Charles Pic is hoping to find improvements in the car’s set-up during practice but he will miss the first session as local driver Ma Qing Hua will be given the chance to drive at his home race weekend.


After an encouraging start to his first season Jules Bianchi said “it was almost a shame to have to stop for a few weeks”.

“But for the team it is very important to have the time to look at what we have achieved and how to continue moving forward,” he added. The product of that reflection has been some new upgrades including revised brake ducts and suspension.

2013 driver form

DriverG avgR avgR bestR worstClassifiedForm guide
Sebastian Vettel12132/2Form guide
Mark Webber3.54262/2Form guide
Fernando Alonso42221/2Form guide
Felipe Massa34.5452/2Form guide
Jenson Button8.5139172/2Form guide
Sergio Perez12109112/2Form guide
Kimi Raikkonen8.54172/2Form guide
Romain Grosjean9.586102/2Form guide
Nico Rosberg64441/2Form guide
Lewis Hamilton3.54352/2Form guide
Nico Hulkenberg11.58881/1Form guide
Esteban Gutierrez1612.512132/2Form guide
Paul di Resta128881/2Form guide
Adrian Sutil107771/2Form guide
Pastor Maldonado16.50/2Form guide
Valtteri Bottas1712.511142/2Form guide
Jean-Eric Vergne151110122/2Form guide
Daniel Ricciardo13.51818181/2Form guide
Charles Pic211514162/2Form guide
Giedo van der Garde21.516.515182/2Form guide
Jules Bianchi191413152/2Form guide
Max Chilton20.516.516172/2Form guide

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2013 Chinese Grand Prix

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Author information

Keith Collantine
Lifelong motor sport fan Keith set up RaceFans in 2005 - when it was originally called F1 Fanatic. Having previously worked as a motoring...

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34 comments on “Will Shanghai continue its streak of great races?”

  1. Massa has yet to show that he can be a strong no.1. His quali performances suggest that he really has it in him, but it is his overall race-craft where improvements can still be made. Until his final pitstop at Sepang, he was largely anonymous. Starting on the front row gave him a good opportunity to lead the race, but he baulked his start.

    1. Until his final pitstop at Sepang, he was largely anonymous.

      @wsrgo I’d argue that’s a good thing! if you look back at some of his races in 2011…

    2. Massa’s pace was fine in Sepang, he lost no time to the lead from Lap 9 until the end, but he just suffered from bad graining on the intermediates and was held up due to Alonso hitting Vettel at Turn 2.

      1. @ed24f1 Webber and the two Mercs were also held up by Alonso…

  2. OmarR-Pepper (@)
    10th April 2013, 18:38

    How’s the possible forecast these days? Dry or mixed up?

    1. Dry the whole weekend, apparently.

      1. Good for Mercedes and Lotus I suppose

  3. Shanghai is the most under-appreciated track and race of the season IMO.

    1. Agreed. Last four races there have been very good, and 2011 was one of the very best I’ve seen.

      1. 2011 was one of the very best I’ve seen.

        I thought 2011 was one of the worse races I’ve ever seen thanks to DRS.

        85 passes that day, Most of them in the DRS zone & all of those were made so easy that there was nothing exciting about them.
        Next race at Istanbul that year was even worse.

        1. +1 totally agree.

          Id actually been neutral on drs when it was announced, china 2011 was the 1st race that made me think it was probably a bad thing for the sport & my opinion of it has just continued dropping since.

          i recall mark webber flying through the field from the back to finish 3rd & then calling it the most unsatisfying drive of his career because of how easy drs made things.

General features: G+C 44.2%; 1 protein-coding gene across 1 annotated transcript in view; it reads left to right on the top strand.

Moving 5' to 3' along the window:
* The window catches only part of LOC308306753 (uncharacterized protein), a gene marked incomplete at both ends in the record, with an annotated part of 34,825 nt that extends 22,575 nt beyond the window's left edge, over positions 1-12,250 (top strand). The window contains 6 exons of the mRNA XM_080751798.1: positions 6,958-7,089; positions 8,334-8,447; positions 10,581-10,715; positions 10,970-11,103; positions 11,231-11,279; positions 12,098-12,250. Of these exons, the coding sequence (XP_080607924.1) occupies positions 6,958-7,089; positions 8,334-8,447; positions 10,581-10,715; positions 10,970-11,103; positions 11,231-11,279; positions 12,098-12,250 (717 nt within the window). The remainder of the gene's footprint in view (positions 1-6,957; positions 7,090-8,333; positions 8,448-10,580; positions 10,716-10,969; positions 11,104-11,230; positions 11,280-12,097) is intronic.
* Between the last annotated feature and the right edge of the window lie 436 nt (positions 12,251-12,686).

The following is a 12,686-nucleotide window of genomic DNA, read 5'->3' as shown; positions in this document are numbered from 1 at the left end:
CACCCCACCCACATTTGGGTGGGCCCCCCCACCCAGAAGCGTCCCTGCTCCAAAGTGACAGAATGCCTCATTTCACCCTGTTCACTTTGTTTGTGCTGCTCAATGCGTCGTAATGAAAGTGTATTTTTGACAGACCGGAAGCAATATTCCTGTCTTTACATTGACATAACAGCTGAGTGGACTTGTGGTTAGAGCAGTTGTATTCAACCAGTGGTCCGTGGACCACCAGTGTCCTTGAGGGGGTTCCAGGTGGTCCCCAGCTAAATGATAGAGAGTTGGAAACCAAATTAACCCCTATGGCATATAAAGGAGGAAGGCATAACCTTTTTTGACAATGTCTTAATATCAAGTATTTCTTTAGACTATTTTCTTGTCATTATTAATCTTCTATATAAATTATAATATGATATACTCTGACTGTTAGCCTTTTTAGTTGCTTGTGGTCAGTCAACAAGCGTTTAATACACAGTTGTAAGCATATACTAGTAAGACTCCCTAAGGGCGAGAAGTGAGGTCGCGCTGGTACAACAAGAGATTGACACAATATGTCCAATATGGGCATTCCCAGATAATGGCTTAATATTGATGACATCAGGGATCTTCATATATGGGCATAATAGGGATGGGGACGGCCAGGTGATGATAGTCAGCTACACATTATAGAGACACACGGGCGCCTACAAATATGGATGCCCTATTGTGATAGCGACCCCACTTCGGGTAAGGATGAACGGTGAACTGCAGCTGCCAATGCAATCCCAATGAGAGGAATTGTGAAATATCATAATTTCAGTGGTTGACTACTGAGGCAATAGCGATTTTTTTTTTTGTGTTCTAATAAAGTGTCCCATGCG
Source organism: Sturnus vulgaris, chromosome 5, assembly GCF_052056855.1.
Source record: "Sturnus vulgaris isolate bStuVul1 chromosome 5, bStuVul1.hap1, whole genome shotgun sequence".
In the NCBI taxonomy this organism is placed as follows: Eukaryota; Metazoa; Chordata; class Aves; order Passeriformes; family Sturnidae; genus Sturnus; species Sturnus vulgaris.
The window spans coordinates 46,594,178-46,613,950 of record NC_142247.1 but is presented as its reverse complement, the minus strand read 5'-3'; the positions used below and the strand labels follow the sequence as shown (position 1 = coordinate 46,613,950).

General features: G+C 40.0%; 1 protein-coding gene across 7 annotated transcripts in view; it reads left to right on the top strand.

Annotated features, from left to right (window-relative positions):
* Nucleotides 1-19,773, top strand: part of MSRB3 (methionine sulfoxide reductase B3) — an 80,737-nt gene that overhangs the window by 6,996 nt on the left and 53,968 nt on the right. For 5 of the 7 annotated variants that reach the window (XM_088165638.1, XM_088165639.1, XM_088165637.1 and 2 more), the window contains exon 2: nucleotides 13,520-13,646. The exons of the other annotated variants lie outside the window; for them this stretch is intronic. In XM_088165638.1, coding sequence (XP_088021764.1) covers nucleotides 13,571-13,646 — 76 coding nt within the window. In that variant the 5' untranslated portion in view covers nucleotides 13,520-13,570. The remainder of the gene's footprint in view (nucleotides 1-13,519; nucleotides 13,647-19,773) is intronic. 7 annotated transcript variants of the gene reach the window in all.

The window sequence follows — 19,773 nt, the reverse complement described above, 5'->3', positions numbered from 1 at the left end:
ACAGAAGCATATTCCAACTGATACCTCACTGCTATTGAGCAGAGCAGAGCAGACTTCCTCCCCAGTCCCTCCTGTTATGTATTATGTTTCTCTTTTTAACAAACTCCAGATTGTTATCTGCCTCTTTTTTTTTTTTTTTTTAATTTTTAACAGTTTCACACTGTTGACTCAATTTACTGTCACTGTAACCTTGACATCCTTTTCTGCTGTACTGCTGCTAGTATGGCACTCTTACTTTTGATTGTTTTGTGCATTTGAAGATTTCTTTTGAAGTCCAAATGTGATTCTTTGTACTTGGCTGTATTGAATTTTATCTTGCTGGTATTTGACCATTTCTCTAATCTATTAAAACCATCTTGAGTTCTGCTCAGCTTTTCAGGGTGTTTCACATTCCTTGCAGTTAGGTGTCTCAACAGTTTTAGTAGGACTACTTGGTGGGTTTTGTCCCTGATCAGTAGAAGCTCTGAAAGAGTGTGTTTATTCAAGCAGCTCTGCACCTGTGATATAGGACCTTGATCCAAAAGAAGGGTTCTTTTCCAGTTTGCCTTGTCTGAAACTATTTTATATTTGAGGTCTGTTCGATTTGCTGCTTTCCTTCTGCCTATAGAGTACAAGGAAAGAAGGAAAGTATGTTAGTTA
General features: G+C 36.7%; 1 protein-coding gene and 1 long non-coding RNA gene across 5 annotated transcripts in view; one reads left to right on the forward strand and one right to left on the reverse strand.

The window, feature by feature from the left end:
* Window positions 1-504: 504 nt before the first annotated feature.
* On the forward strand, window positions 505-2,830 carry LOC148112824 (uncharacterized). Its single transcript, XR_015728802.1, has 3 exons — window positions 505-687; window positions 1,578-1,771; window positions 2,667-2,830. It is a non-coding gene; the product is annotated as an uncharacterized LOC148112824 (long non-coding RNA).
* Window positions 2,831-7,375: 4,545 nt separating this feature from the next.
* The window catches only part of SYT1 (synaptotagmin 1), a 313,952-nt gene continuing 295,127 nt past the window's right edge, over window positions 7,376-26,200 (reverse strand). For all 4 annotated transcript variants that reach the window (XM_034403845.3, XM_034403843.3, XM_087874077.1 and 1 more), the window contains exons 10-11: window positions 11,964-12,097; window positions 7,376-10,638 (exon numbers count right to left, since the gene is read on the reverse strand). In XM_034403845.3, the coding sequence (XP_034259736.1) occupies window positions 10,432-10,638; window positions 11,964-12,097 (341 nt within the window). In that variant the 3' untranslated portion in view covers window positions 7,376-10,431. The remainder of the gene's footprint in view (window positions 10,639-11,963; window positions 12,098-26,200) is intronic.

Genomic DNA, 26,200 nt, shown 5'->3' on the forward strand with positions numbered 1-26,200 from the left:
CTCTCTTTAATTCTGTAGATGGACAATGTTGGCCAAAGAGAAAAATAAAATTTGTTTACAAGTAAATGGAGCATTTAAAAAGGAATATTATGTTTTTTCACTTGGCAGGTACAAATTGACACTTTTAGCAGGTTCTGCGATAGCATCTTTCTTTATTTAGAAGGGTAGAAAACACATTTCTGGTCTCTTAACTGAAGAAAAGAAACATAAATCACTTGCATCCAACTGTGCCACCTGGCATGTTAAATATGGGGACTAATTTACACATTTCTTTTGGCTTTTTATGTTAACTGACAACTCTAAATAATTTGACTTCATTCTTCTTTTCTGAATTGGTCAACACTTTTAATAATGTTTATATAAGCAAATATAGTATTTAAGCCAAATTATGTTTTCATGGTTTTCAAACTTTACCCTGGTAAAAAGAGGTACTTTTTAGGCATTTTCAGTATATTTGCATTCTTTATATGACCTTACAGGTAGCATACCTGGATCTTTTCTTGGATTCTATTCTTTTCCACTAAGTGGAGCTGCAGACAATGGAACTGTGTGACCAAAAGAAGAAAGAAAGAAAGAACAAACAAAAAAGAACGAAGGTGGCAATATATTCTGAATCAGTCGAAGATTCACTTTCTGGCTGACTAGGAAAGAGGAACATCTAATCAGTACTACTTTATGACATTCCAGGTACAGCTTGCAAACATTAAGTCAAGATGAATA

2. I think Lewis Hamilton will disagree with that comment. He didn’t need DRS to overtake Button nor Vettel that day.

          1. True, They were 2 of the few Non-DRS passes that day & 2 of the only overtakes worth watching or getting even half excited about.

            Actually proves a point regarding DRS. We all remember the Non-DRS stuff because its actually exciting to watch. However how many DRS passes are memorable or looked back on as been great passing moves?
            None because there all too easy & therefore unexciting & unmemorable.

            I can look back over the last 35+yrs & remember hundreds of great bits of racing & a lot of the great overtaking because it was exciting. In 35yrs time the DRS racing/passing will all be forgotten because the DRS doesn’t produce anything exciting or memorable & that just proves how utterly absurd it is.

    2. If any other architect put their name on it and this track was settled somewhere in Europe, it’d get the appreciation.

      1. agree.

        everyone always goes on about the portimao circuit been great (which it is), however when you actually look at it the layout it shares many characteristics with several of tilke’s designs & it also has tons of tarmac runoff which is something tilke is constantly bashed for.

        while istanbul got a lot of praise, i think it would have been hailed as a classic if it had been designed by anyone else. drivers certainly all loved it & i’ve heard a few talk about how they would love to have it back.

    3. I agree also. It’s one of the more fun tracks to drive on the games and has some unique aspects to it. 2011 and 2012 were both amazing races to add to that!

    4. It produces fantastic races, and for that I don’t want to criticize it too much. But it doesn’t mean it’s a wonderful track. And a lot of the reasons for it producing good races has nothing to do with the track layout itself, and more to do with its location and timing, as well as for the last couple of years being early enough in the season to coincide with teams being unfamiliar with the best way to handle the tyres. It is still too typical of other Tilke tracks. The first corners feel a little awkward, although at least its an interesting novelty feature. The back straight feels too long, and turns 9 to 12 aren’t great.

    5. @kingshark – race possibty, track not so much! I loathe driving it on the F1 games: there are far too many braking zones, the back straight is unnecessarily long and the first turn is awful! It just gets progressively slower and feels like it never ends!

      Of course that’s just my inion though, you are entitled to yours :P

  4. Last years races was a pit stop strategy /tyre management race, and with this years rubber this race should be even more so.